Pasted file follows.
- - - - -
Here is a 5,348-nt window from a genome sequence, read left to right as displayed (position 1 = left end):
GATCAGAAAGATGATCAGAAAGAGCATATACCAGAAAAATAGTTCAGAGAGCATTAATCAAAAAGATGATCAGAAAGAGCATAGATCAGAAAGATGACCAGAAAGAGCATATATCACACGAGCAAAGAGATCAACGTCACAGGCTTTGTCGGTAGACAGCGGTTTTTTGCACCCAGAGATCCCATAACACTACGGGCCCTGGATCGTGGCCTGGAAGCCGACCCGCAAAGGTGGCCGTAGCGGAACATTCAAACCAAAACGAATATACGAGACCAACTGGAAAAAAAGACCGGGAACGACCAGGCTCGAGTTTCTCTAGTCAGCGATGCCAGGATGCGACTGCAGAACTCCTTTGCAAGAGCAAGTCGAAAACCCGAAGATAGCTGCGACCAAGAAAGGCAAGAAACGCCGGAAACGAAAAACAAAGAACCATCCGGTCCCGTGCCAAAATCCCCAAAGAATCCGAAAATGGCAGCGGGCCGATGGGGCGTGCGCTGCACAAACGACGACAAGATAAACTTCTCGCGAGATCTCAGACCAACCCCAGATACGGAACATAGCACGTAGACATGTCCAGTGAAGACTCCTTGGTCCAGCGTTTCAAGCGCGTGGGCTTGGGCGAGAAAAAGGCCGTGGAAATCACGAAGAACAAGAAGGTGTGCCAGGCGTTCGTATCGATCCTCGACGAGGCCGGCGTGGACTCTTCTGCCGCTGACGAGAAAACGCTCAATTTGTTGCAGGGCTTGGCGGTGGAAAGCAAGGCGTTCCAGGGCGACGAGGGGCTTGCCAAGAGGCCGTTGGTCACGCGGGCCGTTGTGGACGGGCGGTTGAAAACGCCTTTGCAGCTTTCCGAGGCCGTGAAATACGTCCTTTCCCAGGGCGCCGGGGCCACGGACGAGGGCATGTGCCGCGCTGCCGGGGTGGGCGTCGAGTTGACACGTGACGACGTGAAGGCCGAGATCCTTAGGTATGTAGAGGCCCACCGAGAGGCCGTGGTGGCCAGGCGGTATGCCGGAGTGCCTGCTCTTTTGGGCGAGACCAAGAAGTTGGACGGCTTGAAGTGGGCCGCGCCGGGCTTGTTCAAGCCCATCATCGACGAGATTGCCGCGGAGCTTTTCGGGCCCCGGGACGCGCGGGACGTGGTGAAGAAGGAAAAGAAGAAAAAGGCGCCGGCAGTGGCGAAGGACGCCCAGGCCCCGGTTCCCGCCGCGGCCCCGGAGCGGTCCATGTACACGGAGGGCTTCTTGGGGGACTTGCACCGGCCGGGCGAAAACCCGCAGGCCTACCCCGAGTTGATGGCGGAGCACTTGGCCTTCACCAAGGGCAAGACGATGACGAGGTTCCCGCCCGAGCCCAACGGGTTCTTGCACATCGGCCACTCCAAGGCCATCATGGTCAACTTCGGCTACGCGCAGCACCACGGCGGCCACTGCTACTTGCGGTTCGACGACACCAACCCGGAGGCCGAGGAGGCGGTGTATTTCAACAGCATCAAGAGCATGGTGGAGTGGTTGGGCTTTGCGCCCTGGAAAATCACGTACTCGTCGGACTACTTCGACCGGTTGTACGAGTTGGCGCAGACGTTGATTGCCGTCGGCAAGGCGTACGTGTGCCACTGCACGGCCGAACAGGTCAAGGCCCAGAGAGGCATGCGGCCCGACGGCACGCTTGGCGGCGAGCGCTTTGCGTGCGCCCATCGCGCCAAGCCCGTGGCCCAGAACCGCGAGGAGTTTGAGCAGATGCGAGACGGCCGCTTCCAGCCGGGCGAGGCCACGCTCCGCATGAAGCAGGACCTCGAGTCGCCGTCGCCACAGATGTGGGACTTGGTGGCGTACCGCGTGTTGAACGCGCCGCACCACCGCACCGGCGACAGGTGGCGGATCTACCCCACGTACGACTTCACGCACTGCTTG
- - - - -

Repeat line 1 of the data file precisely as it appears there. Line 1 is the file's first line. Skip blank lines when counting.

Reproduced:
Here is a 5,348-nt window from a genome sequence, read left to right as displayed (position 1 = left end):